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Tue Nov 17 2009Banned in Ireland until this decade – as if in honour of James Joyce’s similarly treated source novel – blacklisted director Joseph Strick’s 1967 adaptation presents a pretty picture of garrulous and gabby 1960s Dublin. That said, the sacred poetry of the 1904-set novel is much muted. As a director, Strick, this month the subject of a Barbican retrospective, veered from the sober to the fanciful, and in this film his care and fidelity tend to shroud the action in a cloak of sepulchral reverence as he charts the wanderings of Jewish ad man Leopold Bloom. Nevertheless, there’s much to appeal in this miniature odyssey, notably the superb black-and-white location work of ‘Get Carter’ lensman Wolfgang Suschitzky and the seductive turns of a range of Irish, American and British players, headed by Milo O’Shea’s innocent drifter and Barbara Jefford’s adulterous ‘armful’, Molly.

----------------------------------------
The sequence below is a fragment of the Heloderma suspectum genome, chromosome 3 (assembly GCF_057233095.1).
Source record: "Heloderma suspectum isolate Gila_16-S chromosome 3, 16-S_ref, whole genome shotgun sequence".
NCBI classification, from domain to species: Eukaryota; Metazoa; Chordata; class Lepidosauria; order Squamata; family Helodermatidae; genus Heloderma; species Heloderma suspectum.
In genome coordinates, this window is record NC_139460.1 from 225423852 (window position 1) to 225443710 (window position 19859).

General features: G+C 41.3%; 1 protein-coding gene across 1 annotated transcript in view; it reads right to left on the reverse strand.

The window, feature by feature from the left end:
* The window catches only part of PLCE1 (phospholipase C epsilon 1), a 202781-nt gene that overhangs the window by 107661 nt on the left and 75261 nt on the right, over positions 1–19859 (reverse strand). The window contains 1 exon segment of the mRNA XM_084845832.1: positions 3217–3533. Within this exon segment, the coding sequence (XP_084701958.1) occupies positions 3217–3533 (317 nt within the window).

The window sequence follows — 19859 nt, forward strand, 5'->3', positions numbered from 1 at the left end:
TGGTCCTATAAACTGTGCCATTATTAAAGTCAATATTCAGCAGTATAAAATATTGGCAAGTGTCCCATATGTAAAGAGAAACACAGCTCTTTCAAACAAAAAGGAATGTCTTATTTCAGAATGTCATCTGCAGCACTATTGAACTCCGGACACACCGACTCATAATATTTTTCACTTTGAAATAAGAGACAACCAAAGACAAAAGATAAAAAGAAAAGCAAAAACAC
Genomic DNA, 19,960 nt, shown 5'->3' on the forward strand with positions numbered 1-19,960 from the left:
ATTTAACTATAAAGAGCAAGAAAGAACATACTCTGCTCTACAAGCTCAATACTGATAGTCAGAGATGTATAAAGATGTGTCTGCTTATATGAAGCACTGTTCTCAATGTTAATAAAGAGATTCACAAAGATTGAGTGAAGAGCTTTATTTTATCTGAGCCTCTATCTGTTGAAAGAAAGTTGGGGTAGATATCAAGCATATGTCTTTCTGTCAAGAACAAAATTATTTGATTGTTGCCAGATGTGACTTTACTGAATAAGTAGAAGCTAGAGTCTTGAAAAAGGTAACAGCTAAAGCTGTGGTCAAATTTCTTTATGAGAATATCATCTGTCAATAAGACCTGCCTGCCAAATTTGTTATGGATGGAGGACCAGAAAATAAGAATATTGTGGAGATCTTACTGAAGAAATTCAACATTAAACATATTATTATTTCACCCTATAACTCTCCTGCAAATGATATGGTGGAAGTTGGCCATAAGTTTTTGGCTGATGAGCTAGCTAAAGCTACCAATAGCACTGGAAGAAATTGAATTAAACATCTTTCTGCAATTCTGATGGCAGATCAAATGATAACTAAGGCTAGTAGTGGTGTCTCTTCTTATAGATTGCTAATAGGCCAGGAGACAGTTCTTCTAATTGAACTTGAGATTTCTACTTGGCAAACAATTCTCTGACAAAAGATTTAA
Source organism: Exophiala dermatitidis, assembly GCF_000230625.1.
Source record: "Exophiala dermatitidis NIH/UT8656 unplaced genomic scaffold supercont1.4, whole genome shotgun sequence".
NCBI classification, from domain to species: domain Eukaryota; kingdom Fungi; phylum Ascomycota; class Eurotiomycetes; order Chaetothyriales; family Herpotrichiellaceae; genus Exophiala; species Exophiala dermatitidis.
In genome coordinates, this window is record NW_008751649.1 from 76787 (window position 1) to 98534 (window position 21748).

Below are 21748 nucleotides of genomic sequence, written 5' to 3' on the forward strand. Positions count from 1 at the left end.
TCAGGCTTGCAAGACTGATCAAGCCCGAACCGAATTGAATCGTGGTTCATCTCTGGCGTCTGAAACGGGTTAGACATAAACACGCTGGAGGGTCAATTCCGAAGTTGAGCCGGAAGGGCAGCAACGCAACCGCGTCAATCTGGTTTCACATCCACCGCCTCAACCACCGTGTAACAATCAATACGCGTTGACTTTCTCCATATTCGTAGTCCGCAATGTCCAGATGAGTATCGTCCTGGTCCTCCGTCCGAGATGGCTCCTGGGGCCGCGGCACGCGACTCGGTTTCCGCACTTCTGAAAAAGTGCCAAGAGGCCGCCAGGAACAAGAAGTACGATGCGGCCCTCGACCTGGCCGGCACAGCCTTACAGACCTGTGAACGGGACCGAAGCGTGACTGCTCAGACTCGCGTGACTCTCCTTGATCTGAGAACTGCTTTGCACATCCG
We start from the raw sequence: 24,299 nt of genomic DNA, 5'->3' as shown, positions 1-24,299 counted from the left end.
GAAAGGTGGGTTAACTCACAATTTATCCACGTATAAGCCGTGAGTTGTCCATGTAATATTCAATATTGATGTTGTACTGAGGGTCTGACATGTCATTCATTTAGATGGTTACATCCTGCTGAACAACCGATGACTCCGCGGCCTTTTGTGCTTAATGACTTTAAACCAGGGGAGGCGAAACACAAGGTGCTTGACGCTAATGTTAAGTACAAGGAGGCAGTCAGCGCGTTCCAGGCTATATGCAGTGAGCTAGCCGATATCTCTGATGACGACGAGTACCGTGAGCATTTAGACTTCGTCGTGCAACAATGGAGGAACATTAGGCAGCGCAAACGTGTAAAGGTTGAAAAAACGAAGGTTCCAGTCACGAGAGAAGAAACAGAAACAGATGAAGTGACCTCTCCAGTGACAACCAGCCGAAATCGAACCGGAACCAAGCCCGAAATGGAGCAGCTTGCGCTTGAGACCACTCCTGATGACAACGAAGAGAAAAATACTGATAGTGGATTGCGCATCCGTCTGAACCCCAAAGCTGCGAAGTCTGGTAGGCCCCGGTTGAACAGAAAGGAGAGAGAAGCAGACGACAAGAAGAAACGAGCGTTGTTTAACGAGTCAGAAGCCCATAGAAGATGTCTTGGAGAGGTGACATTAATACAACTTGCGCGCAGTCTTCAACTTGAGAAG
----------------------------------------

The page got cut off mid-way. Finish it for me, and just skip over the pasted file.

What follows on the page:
Author: Wally Hammond
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